***** Nothing to Hide: The False Tradeoff between Privacy and Security. By Daniel J. Solove. Yale University Press, yalepress.yale.edu; 256 pages; $25.
Incidents that raise questions about online security and privacy rights are a common occurrence. Books about these issues are equally plentiful, but none that I have seen addresses the issue in more detail or with greater insight than this work by Daniel Solove, a professor at George Washington University’s Law School.
In Nothing to Hide: The False Tradeoff between Privacy and Security, Solove expands on his previous work to examine how developments in technology have enhanced the ability of government and others who can afford it to track what we do, where we go, and other facets of our daily life—all in the name of enhanced security. In an easy-to-read, easy-to-understand book, Solove concisely reveals the fallacies of many security arguments that justify intrusions into our lives. He also provides cogent examples of how the security-privacy balance can be properly restored.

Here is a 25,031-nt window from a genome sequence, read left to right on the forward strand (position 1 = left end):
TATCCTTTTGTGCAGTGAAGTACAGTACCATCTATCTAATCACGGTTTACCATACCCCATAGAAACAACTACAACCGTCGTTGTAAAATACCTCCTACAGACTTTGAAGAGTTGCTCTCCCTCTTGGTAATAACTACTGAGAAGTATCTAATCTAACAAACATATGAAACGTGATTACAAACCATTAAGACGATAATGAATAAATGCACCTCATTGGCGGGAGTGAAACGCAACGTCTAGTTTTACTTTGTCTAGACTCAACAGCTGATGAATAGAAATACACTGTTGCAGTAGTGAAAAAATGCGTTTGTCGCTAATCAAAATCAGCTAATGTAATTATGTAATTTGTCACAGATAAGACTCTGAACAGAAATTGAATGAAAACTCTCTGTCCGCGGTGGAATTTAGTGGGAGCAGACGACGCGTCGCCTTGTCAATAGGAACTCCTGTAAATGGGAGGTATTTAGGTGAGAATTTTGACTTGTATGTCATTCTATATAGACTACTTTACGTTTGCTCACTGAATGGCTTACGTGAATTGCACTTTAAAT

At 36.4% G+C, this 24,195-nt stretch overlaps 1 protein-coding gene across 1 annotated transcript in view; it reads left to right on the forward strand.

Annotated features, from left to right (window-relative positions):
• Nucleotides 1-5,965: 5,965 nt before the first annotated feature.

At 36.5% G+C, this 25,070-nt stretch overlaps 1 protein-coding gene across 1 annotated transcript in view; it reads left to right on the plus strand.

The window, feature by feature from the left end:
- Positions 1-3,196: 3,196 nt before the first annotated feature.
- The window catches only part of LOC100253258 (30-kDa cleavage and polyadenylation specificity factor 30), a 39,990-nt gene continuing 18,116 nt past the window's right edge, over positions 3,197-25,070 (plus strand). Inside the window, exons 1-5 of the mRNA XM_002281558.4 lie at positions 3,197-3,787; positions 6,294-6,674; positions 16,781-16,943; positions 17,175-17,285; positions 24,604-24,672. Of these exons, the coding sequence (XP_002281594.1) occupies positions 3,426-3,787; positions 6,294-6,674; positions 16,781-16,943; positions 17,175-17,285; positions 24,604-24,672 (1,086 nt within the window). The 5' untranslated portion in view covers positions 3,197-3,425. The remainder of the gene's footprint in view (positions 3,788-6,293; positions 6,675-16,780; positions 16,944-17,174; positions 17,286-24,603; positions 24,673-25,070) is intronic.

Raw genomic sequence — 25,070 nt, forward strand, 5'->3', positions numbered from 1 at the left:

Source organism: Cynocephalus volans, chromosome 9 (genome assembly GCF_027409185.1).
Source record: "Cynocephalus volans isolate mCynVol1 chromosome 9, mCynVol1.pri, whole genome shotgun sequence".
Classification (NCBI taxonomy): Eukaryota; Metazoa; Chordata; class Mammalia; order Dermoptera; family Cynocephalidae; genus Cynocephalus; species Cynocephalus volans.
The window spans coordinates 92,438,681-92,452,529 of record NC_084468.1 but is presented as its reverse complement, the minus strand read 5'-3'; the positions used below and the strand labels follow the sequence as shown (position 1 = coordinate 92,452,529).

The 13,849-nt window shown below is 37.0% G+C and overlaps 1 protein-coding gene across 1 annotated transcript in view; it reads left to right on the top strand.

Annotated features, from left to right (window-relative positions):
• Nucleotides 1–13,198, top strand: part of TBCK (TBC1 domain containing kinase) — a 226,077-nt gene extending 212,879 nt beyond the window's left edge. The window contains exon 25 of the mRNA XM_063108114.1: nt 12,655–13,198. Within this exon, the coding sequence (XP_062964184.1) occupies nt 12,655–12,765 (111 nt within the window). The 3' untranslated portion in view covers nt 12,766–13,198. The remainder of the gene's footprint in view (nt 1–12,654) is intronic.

(To continue reading this review from our March 2012 issue, please click here)